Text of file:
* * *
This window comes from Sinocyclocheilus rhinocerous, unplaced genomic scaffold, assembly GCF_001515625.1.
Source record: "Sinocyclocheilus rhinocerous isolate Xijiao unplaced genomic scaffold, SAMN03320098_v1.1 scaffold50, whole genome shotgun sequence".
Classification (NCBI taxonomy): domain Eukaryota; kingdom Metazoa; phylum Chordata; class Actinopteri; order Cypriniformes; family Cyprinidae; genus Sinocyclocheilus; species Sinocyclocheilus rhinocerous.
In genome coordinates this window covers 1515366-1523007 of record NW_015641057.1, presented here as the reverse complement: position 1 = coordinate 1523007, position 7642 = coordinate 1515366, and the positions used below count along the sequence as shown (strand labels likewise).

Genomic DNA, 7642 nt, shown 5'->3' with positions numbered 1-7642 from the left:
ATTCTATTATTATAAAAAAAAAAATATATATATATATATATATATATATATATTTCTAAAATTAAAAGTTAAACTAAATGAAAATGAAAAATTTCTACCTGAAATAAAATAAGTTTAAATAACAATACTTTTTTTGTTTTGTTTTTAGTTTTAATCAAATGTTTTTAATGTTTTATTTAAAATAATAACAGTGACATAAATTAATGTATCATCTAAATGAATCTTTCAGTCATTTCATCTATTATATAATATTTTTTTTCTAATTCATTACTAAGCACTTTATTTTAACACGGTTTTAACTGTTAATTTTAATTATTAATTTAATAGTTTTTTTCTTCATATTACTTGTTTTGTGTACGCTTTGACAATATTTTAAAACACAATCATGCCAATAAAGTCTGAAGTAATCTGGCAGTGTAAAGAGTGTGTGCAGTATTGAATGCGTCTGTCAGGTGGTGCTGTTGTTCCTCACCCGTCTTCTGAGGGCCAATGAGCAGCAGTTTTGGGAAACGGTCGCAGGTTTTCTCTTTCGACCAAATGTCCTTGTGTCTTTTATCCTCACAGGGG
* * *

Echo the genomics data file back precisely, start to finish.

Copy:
This window comes from Sinocyclocheilus rhinocerous, unplaced genomic scaffold, assembly GCF_001515625.1.
Source record: "Sinocyclocheilus rhinocerous isolate Xijiao unplaced genomic scaffold, SAMN03320098_v1.1 scaffold50, whole genome shotgun sequence".
Classification (NCBI taxonomy): domain Eukaryota; kingdom Metazoa; phylum Chordata; class Actinopteri; order Cypriniformes; family Cyprinidae; genus Sinocyclocheilus; species Sinocyclocheilus rhinocerous.
In genome coordinates this window covers 1515366-1523007 of record NW_015641057.1, presented here as the reverse complement: position 1 = coordinate 1523007, position 7642 = coordinate 1515366, and the positions used below count along the sequence as shown (strand labels likewise).

Genomic DNA, 7642 nt, shown 5'->3' with positions numbered 1-7642 from the left:
ATTCTATTATTATAAAAAAAAAAATATATATATATATATATATATATATATATTTCTAAAATTAAAAGTTAAACTAAATGAAAATGAAAAATTTCTACCTGAAATAAAATAAGTTTAAATAACAATACTTTTTTTGTTTTGTTTTTAGTTTTAATCAAATGTTTTTAATGTTTTATTTAAAATAATAACAGTGACATAAATTAATGTATCATCTAAATGAATCTTTCAGTCATTTCATCTATTATATAATATTTTTTTTCTAATTCATTACTAAGCACTTTATTTTAACACGGTTTTAACTGTTAATTTTAATTATTAATTTAATAGTTTTTTTCTTCATATTACTTGTTTTGTGTACGCTTTGACAATATTTTAAAACACAATCATGCCAATAAAGTCTGAAGTAATCTGGCAGTGTAAAGAGTGTGTGCAGTATTGAATGCGTCTGTCAGGTGGTGCTGTTGTTCCTCACCCGTCTTCTGAGGGCCAATGAGCAGCAGTTTTGGGAAACGGTCGCAGGTTTTCTCTTTCGACCAAATGTCCTTGTGTCTTTTATCCTCACAGGGG